What is Knee Arthritis?
The most common cause of Knee Arthritis is Knee Osteoarthritis (OA).
Knee osteoarthritis is a degenerative knee condition where the articular cartilage of your knee joint gradually wears away, exposing the underlying bone.
As your knee arthritis progresses, bony spurs also develop in and around your knee joint in response to the change in load distribution and biomechanics.
Within your knee, there are two joints which can be affected by knee arthritis: the tibiofemoral joint – the joint between your thigh bone (femur) and your lower leg (tibia) and the patellofemoral joint (the joint between the kneecap and the femur itself).
What Causes Knee Arthritis?
There are several factors which have been found to predispose people to develop osteoarthritis in the knee joints:
As you age it is normal for joint surfaces to “wear down”, especially the major weight-bearing joints of the lower limb. The ability of joint cartilage to repair itself also declines as you grow older.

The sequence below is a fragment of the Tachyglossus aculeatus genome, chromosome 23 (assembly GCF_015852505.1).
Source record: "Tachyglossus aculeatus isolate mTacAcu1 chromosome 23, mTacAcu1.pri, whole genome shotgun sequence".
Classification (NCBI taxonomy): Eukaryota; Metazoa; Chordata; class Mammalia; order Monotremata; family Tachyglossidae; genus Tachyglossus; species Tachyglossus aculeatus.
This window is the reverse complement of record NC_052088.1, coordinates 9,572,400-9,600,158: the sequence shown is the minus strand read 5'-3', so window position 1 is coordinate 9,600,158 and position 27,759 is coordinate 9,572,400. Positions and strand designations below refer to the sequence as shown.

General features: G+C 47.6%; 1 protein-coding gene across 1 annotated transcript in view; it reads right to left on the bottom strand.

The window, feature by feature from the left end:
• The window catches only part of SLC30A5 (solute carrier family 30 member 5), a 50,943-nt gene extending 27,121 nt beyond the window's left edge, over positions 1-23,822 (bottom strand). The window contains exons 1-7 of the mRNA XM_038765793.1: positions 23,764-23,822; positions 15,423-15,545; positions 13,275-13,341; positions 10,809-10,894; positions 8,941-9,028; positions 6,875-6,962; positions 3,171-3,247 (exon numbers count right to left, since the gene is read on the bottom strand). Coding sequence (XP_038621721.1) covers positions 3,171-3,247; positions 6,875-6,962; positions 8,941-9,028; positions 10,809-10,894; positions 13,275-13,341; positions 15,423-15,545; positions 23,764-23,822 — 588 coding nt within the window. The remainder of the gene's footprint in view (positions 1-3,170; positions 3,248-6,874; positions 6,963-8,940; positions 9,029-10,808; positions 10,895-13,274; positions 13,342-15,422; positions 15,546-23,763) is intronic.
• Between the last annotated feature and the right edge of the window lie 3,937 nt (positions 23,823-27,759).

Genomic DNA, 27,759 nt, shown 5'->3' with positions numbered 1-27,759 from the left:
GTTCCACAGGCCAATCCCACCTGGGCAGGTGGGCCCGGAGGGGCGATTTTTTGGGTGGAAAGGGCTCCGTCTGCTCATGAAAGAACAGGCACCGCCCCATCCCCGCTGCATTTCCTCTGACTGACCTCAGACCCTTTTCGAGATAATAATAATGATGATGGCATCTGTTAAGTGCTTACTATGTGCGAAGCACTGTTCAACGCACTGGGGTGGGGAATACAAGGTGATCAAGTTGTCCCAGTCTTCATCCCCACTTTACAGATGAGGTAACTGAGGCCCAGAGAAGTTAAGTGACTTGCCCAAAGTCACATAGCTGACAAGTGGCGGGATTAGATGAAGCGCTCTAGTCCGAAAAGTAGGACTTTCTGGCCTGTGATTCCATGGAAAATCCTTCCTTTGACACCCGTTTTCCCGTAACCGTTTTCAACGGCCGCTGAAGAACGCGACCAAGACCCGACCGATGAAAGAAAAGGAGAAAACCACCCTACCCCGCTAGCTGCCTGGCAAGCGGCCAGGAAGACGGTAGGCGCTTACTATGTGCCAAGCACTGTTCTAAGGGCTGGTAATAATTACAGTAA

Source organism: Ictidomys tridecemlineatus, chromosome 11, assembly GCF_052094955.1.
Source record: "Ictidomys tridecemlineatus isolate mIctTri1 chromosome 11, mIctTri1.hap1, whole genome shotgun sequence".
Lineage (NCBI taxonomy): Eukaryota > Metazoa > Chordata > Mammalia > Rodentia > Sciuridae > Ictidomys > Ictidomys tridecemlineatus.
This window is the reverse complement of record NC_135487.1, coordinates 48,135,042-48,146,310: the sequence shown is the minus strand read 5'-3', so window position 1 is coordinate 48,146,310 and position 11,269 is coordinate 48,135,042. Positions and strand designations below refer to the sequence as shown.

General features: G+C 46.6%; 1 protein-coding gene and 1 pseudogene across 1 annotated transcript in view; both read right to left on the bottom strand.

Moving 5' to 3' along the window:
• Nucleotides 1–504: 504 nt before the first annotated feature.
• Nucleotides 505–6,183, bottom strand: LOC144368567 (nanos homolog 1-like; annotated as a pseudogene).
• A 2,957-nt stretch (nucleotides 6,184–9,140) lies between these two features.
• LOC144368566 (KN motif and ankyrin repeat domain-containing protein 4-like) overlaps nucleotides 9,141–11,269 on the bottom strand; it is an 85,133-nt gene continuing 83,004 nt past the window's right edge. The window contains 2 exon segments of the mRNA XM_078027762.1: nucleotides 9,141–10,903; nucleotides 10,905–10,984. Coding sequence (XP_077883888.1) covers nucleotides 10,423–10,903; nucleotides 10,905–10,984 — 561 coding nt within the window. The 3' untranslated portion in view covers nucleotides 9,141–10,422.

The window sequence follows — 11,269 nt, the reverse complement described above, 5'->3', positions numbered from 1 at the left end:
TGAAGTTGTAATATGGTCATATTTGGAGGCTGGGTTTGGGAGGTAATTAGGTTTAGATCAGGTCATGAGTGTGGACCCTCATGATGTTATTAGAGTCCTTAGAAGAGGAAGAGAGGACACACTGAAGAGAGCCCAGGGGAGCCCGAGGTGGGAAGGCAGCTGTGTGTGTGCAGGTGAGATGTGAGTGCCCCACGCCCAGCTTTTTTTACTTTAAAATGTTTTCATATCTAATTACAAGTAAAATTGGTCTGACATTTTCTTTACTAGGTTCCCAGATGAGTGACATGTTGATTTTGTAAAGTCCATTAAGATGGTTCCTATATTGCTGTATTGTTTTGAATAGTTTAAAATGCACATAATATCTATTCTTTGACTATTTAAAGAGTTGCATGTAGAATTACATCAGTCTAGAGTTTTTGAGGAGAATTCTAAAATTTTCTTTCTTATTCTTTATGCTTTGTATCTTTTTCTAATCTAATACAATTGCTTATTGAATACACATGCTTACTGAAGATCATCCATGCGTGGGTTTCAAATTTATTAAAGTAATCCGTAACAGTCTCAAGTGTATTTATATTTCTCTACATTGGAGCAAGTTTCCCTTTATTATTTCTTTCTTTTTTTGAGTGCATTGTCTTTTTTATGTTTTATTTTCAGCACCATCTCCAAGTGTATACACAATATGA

Your weight will directly affect the amount of loading the joints in your lower limb have to support during weight-bearing activities.
Previous Knee Joint Injury
A previous injury to your knee can change the biomechanics of your knee joint. This leads to an abnormal distribution of load through the knee in everyday tasks.
The gene that produces your articular knee cartilage is sometimes defective and can lead to either decreased lay down of cartilage, normal lay down of defective cartilage on the joint surfaces.
Jobs or Sports that repeatedly load your knee joint
Joint compression is essential for stimulating joint nutrition. Repetition of activities that excessively load the knee joint, such as squatting, lifting heavy objects and running, has been linked to an earlier onset of knee arthritis.
What are the Symptoms of Knee Arthritis?
- Knee Pain often with a gradual onset and progression often worse first thing in the morning or after periods of inactivity
- Knee Pain often aggravated with weight bearing activities such as walking, going up or down stairs, kneeling and squatting